You Aren’t Gonna Need It can lead to some silly situations if you interpret it too pessimistically. The pessimistic (and wrong) interpretation is that you should pretend that the user story you’re implementing is the only one you know about. This equates to doing zero up-front design, because you’re only concerned with whether the design satisfies the user story you’re currently implementing. The price of making this mistake is design churn: each new requirement may incur a large rewrite of existing code. This is obviously not a recipe for productivity.
Since you have a Release Plan which contains a list of User Stories that you’re going to need, you can tell that You Are Gonna Need It. YAGNI defends against programmer-initiated imaginary user requirements that divert attention away from actual documented user requirements.
If you’re coming up with a design for a user story and see that another story coming up soon could influence your design decision, you are in the most informed position compared to whoever estimated the stories when they were being prioritized. You may be able to avoid a lot of wasted effort by adopting a design now that will support both requirements. This is why XP Does Design before writing the tests and implementation.
However, user stories that are far in the future (> 6 months away) are likely to change, and their existence at all is probably a sign of premature planning. Looking even 3 months ahead is probably excessive. Your customer will learn a lot between now and then about what they really need, and may reprioritize or rewrite that future story. They’ve already prioritized it as being less important than the next 3 months of user stories, so you’re taking a risk when you decide to accommodate it in advance.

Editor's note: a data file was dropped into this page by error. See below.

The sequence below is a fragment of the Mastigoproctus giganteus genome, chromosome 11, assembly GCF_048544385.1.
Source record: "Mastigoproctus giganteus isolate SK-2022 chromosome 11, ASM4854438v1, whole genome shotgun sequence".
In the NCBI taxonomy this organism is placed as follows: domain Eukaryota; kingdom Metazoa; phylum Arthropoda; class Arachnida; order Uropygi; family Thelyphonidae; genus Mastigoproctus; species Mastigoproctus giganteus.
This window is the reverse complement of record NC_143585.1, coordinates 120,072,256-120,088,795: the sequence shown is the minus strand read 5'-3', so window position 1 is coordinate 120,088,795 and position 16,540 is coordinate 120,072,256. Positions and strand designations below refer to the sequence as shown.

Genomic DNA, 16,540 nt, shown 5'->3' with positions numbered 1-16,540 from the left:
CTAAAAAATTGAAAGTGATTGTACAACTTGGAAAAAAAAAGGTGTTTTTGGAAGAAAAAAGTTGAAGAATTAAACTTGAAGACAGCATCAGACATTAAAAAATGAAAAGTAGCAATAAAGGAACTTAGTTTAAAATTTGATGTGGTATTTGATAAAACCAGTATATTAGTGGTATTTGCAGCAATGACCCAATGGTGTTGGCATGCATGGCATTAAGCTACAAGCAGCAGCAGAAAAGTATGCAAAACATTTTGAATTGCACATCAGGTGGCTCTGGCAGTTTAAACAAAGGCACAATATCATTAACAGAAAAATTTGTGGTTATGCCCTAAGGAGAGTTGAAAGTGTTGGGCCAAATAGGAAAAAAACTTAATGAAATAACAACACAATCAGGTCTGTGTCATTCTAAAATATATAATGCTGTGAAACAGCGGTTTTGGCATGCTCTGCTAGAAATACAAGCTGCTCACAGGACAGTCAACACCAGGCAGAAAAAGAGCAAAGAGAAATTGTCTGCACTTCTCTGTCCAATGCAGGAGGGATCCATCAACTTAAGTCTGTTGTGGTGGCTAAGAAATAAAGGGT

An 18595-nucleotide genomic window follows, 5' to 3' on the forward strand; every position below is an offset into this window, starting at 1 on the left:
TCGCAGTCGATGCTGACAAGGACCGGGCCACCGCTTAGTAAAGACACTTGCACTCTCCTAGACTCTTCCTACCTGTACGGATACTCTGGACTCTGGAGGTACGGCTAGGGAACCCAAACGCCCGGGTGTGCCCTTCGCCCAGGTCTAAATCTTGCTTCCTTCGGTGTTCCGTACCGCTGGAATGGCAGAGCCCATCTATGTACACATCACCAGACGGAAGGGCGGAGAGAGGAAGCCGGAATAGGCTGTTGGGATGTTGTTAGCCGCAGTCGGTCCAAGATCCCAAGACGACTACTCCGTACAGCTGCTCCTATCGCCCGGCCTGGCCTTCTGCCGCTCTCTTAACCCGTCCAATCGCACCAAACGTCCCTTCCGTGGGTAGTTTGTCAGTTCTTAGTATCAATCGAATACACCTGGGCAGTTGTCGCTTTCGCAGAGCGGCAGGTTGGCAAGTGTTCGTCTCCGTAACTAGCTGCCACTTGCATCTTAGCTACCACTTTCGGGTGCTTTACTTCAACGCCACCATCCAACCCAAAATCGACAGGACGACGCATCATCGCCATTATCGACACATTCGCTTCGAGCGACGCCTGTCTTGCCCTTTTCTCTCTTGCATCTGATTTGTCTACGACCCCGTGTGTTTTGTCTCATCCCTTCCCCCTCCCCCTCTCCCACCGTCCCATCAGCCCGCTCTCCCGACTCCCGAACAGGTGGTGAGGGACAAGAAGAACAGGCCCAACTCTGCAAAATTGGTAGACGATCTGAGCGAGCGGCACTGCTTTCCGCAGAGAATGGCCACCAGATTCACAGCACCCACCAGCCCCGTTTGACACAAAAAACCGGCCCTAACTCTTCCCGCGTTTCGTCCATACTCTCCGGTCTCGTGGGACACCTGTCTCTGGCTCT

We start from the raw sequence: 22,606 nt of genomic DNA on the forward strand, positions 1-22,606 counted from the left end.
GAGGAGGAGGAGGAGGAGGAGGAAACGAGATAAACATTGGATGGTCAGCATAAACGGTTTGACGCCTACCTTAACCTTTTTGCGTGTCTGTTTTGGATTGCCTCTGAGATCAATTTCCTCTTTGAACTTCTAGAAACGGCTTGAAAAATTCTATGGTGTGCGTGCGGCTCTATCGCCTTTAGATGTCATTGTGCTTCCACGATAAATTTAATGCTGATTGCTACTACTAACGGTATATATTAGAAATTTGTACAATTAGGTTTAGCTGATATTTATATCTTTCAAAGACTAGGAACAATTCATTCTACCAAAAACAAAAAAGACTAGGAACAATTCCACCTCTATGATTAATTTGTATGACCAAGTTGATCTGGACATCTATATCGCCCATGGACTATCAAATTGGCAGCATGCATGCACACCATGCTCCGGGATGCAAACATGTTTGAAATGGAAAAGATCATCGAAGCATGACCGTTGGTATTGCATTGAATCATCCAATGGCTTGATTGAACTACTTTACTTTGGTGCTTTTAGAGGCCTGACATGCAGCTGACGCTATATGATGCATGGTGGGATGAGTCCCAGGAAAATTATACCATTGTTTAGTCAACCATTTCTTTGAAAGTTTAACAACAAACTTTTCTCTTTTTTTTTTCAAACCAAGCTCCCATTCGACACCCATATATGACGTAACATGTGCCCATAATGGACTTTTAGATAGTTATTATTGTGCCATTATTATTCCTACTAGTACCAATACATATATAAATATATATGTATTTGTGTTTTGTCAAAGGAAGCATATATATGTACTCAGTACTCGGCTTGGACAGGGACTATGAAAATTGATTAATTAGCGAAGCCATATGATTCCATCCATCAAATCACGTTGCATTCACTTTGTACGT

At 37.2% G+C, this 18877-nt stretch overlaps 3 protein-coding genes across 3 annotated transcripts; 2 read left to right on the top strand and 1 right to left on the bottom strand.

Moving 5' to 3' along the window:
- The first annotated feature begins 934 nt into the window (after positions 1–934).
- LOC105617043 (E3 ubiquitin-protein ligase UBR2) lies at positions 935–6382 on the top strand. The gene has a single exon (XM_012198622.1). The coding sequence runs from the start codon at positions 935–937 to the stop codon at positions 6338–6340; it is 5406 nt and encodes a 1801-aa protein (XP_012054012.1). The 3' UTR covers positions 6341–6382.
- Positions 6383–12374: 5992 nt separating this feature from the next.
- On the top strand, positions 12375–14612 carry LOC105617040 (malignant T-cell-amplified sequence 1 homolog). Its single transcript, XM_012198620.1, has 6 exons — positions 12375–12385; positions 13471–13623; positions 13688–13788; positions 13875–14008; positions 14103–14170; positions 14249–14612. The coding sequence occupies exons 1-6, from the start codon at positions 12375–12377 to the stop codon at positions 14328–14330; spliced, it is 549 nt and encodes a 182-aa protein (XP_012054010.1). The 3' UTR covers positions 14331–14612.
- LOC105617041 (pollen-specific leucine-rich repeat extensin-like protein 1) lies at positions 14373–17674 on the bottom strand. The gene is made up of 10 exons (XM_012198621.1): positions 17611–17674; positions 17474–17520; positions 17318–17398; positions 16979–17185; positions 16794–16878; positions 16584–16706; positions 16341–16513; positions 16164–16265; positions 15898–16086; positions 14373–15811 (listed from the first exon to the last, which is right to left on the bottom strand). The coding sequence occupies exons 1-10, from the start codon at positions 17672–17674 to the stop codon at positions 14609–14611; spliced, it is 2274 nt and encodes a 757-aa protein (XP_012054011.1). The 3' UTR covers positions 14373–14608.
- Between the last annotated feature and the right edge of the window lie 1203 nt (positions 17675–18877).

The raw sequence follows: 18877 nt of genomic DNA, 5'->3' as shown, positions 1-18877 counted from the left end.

Note that I’m not talking about reprioritizing user stories. That is not something that engineers are allowed to do outside of the current iteration (only the customer may do that). I’m talking about extracting an Engineering Task from the future story and pulling it into the present iteration, so that the tests you write in the current iteration force you to use a particular design that will better accommodate the future story when you eventually write it.